Some unsolicited advice, although the learning process will take longer, I believe it is better to incorporate the dynamics and phrasing into the music while learning the notes and have a big picture (in your mind) of how you want the music to sound. Because the dynamics and phrasing are related to the meaning of story the music is telling. From my experience, it is harder to incorporate the dynamics and phrasing after learning the notes because then it is like something separate, and should be part of what the music is conveying. But in the end it is better to work on the music in the way that feels comfortable to you. Just some food for thought and I would still be happy to hear your ‘fumbling’ rendition. 🎹🎢😌

      ᒍᗩᗰIα’ͺα—© α”•α—©α•Όα—©α–‡ http://www.theartofpianoperformance.com http://theartofpianoperformance.me


  2. Yes, well I kind of try to do that- I really struggle to read music and am more of an ear person, so I tend to practise music I already know, as I can follow my ear how it ought to sound if you know what I mean.I just had another practise- this time with the strings setting on Privia and tried to play louder and with more force as the music builds up! I am still getting used to the harder action on Privia- Cecil has a much lighter action.
    I also noodled a tune that came to me after that in- Cmajor, but in Phrygian mode.

    1. Greetings again,

      I have found that when one has difficulty reading the music (including myself) you should go at a slower pace maybe even half the tempo. Remember for every note you play on the piano the brain has to think of minimum 30 things. So give yourself more time between each note for your brain to absorb and retain the information. That way when you do it next time it will feel better. Promise this always works in my lessons. Remember the tempo for learning the music should be at least half the speed or even slower than the normal performing tempo. Hope this helps ! 🎹🎢😌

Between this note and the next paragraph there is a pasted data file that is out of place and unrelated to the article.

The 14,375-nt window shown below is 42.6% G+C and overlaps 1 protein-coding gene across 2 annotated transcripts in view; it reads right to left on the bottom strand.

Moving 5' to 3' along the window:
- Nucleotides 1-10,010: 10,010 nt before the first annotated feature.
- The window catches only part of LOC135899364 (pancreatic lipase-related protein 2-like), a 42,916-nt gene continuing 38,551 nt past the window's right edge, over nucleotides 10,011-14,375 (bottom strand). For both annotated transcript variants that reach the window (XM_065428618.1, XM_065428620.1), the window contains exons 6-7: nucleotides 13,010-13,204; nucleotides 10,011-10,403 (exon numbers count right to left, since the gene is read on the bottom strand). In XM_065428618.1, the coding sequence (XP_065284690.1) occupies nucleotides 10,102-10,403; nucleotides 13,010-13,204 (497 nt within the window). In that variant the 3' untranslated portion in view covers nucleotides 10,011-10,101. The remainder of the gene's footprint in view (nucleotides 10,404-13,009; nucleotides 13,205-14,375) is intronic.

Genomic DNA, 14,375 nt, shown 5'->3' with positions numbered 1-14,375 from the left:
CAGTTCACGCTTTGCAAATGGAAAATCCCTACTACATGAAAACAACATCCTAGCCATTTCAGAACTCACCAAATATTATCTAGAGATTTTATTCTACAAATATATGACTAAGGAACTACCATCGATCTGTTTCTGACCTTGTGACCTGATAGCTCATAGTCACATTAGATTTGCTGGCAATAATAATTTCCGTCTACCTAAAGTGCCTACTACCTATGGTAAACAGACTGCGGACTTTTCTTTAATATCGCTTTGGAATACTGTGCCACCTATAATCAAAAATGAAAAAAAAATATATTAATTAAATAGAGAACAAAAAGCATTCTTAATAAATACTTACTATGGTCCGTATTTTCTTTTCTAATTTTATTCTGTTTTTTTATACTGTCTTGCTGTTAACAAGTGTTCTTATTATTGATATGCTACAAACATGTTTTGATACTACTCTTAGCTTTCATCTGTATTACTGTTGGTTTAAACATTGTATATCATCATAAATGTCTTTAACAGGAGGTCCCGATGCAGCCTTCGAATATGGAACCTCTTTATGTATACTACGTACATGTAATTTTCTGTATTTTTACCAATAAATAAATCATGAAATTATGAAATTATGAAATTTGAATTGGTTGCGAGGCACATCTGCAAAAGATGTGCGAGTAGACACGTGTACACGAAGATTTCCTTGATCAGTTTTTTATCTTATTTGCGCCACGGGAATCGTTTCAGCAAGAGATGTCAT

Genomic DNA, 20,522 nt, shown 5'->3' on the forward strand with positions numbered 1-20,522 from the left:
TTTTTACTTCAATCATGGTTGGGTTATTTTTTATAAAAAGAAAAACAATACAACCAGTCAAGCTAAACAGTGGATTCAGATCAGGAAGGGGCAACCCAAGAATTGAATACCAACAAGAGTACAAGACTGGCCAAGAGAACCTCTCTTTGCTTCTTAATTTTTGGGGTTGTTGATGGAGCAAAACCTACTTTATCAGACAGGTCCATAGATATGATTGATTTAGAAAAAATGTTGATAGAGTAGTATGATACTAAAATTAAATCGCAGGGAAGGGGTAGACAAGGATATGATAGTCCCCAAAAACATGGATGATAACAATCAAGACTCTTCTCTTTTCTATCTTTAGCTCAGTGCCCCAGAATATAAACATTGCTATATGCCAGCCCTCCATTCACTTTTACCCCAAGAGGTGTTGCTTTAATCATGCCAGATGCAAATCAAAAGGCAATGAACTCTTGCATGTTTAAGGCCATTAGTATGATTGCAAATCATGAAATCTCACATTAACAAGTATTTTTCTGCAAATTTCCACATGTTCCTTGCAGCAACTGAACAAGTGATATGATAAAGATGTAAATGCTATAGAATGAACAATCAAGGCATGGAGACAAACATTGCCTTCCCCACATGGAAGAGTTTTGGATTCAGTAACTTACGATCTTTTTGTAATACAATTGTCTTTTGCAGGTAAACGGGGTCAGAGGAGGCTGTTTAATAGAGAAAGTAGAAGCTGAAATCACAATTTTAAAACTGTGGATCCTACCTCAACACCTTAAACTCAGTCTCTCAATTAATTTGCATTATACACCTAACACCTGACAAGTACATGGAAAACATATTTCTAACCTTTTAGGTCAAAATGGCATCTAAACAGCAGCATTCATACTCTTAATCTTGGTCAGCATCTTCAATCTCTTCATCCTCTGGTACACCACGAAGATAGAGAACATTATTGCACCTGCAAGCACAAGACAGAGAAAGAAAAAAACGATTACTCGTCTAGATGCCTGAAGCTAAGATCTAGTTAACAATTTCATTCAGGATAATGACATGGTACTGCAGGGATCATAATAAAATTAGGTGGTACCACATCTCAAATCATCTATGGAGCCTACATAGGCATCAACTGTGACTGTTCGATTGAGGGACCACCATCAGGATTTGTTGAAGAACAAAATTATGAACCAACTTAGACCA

ᒍᗩᗰIα’ͺα—© α”•α—©α•Όα—©α–‡ http://www.theartofpianoperformance.com http://theartofpianoperformance.me


    2. Greetings, you are such a creative artistic person. I relate completely, I first started playing by ear and sight reading music has always been a huge challenge for me. One thing that I found helpful from one professor was to work on very small manageable sections at a time, maybe one phrase or in some cases one or two measures. Even 1/2 half a measure when reading Liszt or Rachmaninoff! So even if you learn and feel solid with one small section you will have a sense of accomplishment. The key is to not move on till you feel it is solid. That way by the time you reach the end you will have it mastered. I learned also a good way to work on a challenging piece is to learn the most difficult sections first ( usually the endings ) and work my way back to the beginning in small sections. Sounds like some kool creative music ! Have fun with it! 🎹🎢☺️

Leave a Reply to downbythebrook Cancel reply

Fill in your details below or click an icon to log in:

WordPress.com Logo

You are commenting using your WordPress.com account. Log Out /  Change )

Facebook photo

You are commenting using your Facebook account. Log Out /  Change )

Connecting to %s